m of Prime, Ward and King the high position which it attained and retained during his lifetime. He told me once that when he first entered the office, he found it, like many others, a place where gossip circulated freely. He determined to put an end to this, and did so. Among the foreign correspondents of his firm were the Barings of London, and Hottinguer et Cie of Paris. In the great financial troubles which followed Andrew Jackson's refusal to renew the charter of the Bank of the United States, several States became bankrupt, and repudiated the obligations incurred by their bonds, to the great indignation of business people in both hemispheres. The State of New York was at one time on the verge of pursuing this course, which my father strenuously opposed. He called meeting after meeting, and was unwearied in his efforts to induce the financiers of the State to hold out. When this appeared well-nigh impossible, he undertook that his firm should negotiate with English corresp
Andrew Jackson (search for this): chapter 5
nd honored in the business world. He did much to give to the firm of Prime, Ward and King the high position which it attained and retained during his lifetime. He told me once that when he first entered the office, he found it, like many others, a place where gossip circulated freely. He determined to put an end to this, and did so. Among the foreign correspondents of his firm were the Barings of London, and Hottinguer et Cie of Paris. In the great financial troubles which followed Andrew Jackson's refusal to renew the charter of the Bank of the United States, several States became bankrupt, and repudiated the obligations incurred by their bonds, to the great indignation of business people in both hemispheres. The State of New York was at one time on the verge of pursuing this course, which my father strenuously opposed. He called meeting after meeting, and was unwearied in his efforts to induce the financiers of the State to hold out. When this appeared well-nigh impossible,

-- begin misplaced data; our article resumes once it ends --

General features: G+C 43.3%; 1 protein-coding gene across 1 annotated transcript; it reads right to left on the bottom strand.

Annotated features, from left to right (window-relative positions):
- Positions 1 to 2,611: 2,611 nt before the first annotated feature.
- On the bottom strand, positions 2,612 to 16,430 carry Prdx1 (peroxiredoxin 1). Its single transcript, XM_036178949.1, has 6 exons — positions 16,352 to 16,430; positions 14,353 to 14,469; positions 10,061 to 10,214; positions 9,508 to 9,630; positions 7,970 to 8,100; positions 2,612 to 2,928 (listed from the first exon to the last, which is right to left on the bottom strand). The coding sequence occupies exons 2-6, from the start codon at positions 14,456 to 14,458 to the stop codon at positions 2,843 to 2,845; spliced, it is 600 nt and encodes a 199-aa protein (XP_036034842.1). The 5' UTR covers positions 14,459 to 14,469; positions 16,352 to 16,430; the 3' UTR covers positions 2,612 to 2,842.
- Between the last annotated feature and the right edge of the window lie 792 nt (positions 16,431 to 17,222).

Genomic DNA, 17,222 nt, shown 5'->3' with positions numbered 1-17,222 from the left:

Joseph Green Cogswell, founder and principal of Round Hill School, at which my three brothers had been among his pupils. The school, a famous one in its day, was now finally closed. Our new guest was an accomplished linguist, and possessed an admirable power of imparting knowledge. With his aid, I resumed the German studies which I had already begun, but in which I had made but little progress. Under his tuition, I soon found myself able to read with ease the masterpieces of Goethe and Schiller. Rev. Leonard Woods, son of a well-known pastor of that name, was a familiar guest at my father's house. He took some interest in my studies, and at length proposed that I should become a contributor to the Theological Review, of which he was editor at that time. I undertook to furnish a review of Lamartine's Jocelyn, which had recently appeared. When I had done my best with this, Dr. Cogswell went over the pages with me very carefully, pointing out defects of style and arrangement.
Joseph Green Cogswell (search for this): chapter 5